Kim Mayfield, who serves on the board of Fiesta Youth, also remembers her coming of age.
“I didn’t even know who or what I was,” said Mayfield.
When she moved from Idaho, Mayfield decided that it was time to get involved in LGBT causes in her new “big city” home, especially those that would support youth. She found her way to Project Embrace, which works with LGBT foster youth. Another organization close to her heart is Project H.O.T., which is striving to increase awareness and prevention of HIV in San Antonio and Bexar County. Her daughter, Mika, and her partner, Rebekah Saville are also regular faces at Fiesta Youth.
When I ask Mika how she identifies, she confidently lets me know that she is “pansexual.” She then has to explain to me what that is, which she does with patience and matter-of-factness, as though she were explaining an algebra problem.
These kids are actually very patient with the adults in their life who might be having a hard time understanding this intimate process.
“It’s important not only for parents to be supportive, but for us to be supportive of our families as well,” said Connor (at which point I said a silent prayer that my children would be so mature at age 15).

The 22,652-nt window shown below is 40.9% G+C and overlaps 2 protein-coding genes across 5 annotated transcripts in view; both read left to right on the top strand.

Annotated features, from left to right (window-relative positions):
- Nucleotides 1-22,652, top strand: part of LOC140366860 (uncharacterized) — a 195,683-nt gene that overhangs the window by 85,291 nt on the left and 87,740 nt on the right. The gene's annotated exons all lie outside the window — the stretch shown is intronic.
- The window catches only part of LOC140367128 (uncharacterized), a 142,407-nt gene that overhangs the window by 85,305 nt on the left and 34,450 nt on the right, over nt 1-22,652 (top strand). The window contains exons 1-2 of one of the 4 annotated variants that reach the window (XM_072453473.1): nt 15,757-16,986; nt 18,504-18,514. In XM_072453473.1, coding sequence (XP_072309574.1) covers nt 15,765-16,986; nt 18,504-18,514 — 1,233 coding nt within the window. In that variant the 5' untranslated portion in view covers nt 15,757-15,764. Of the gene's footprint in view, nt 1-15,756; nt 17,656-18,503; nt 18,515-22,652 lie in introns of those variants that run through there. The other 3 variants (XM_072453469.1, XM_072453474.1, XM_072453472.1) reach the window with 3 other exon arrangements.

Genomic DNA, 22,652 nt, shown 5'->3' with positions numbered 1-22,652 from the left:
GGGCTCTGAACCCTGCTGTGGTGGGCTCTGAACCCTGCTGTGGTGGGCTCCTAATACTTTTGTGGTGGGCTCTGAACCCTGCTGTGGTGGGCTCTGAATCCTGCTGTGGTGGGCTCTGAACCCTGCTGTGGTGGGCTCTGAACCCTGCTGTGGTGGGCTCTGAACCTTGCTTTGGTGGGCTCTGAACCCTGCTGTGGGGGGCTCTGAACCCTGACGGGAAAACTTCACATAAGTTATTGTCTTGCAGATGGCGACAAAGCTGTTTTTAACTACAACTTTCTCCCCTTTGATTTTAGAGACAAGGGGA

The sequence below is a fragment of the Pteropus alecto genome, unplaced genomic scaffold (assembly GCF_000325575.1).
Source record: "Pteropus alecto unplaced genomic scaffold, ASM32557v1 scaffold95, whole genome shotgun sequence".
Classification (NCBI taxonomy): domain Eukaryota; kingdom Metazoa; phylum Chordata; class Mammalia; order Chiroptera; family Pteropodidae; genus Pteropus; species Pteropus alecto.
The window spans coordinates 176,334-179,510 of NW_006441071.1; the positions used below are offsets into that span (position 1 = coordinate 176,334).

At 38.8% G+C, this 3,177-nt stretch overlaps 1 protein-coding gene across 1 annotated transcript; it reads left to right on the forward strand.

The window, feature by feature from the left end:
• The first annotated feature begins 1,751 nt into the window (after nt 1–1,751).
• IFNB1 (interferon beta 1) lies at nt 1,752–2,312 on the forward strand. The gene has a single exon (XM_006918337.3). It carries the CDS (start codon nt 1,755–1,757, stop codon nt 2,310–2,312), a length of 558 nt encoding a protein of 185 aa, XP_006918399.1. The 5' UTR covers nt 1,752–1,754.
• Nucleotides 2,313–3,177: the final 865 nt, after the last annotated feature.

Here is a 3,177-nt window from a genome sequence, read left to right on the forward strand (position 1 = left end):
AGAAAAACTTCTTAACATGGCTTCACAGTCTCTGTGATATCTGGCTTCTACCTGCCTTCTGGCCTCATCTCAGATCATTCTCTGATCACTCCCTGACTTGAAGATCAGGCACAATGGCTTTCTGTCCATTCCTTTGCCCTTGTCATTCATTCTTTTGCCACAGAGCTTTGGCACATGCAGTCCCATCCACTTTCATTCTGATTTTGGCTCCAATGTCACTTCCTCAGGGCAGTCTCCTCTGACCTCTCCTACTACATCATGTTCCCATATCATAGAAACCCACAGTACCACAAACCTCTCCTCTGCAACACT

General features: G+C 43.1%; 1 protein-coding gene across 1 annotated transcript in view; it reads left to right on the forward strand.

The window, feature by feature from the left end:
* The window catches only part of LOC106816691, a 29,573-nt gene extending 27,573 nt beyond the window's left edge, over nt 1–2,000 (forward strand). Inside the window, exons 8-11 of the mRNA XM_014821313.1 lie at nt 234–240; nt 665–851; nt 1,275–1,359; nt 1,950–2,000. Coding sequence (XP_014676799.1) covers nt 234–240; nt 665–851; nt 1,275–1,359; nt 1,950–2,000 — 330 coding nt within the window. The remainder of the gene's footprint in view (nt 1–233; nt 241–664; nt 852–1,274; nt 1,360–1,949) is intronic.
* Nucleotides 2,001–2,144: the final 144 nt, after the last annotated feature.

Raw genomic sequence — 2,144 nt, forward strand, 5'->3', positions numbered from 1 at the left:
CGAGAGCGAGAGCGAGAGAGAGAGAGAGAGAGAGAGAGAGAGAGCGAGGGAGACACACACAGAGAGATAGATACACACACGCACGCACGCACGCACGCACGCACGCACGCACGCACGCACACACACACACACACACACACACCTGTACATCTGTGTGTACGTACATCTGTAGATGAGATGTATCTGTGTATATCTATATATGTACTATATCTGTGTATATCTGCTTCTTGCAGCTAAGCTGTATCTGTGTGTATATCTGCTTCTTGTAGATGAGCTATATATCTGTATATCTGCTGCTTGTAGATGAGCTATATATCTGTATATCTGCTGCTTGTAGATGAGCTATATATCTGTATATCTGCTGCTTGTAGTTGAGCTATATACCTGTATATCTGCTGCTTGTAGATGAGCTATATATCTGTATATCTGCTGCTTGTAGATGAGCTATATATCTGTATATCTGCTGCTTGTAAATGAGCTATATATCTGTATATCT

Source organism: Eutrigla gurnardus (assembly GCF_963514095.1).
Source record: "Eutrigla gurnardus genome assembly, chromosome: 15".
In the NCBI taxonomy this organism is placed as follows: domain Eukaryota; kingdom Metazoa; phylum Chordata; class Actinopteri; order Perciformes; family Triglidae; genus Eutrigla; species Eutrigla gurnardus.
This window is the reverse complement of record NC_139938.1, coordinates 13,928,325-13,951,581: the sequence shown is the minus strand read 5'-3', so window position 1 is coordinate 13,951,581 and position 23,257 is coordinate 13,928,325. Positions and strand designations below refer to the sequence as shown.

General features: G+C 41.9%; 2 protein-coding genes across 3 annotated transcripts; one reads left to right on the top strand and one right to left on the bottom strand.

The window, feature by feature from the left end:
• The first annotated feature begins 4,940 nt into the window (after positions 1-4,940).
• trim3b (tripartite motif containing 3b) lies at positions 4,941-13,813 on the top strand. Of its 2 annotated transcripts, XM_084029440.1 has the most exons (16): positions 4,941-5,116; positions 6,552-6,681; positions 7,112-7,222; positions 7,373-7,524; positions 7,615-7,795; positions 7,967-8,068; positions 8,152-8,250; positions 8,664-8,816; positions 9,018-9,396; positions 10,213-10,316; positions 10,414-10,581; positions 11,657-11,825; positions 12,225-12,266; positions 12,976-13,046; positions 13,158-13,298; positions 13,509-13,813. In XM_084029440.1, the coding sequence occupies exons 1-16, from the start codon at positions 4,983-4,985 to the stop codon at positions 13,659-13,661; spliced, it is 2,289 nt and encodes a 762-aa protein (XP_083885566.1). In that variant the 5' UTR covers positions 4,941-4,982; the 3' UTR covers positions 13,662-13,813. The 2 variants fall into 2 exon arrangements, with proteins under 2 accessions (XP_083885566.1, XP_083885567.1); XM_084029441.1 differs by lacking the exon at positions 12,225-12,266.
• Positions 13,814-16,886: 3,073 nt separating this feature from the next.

On the night I visited, the mother of a transgender teen was bringing her daughter and two friends to Fiesta Youth for the first time. While the kids delved into the night’s activities, she sat at the table with Mayfield and Saville. They shared insights into the community, and encouragement for this mother who was determined to learn how to support her 15-year-old daughter. The conversation was emotional, but also went into practical ways to express gender transition without permanently altering the body.
Fiesta Youth intends to be a safe place for “allies,” the friends and family of the teens who are trying to understand how to better support and love them. In fact, that’s exactly how it came to be.
Emily Leeper started Fiesta Youth two years ago when her daughter, Jackson, confessed that she was struggling with her sexuality. This after a long battle with panic attacks and depression. The Leepers found out that there were no peer-support groups for LGBTQ youth in San Antonio, and immediately began to connect to others who felt the need for such a group.
In the fall of 2013 their efforts came to fruition, and Fiesta Youth began. Now there are an average of 14-15 kids there every Tuesday, some regulars, some newcomers.
By meeting in a church, another element to the LGBTQ experience is transformed.
Connor explains that his family had suffered a lot in their former church on account of his sexuality.The church, in recent history, has been a source of anxiety for this community. There is an awareness growing among the Christian church that the topic has been mishandled for many years, fostering distrust and animosity between the communities.
Welcoming Fiesta Youth to create a safe place for kids to express their identity and struggles, Connor sees that University Presbyterian Church, through the use of their SoL and Education Centers is taking a step away from an embattled tradition.
“It’s saying that the people of your religion don’t hate you. God doesn’t hate you. I think that’s a hopeful message,” Connor said.
*Featured/top image courtesy of Fiesta Youth.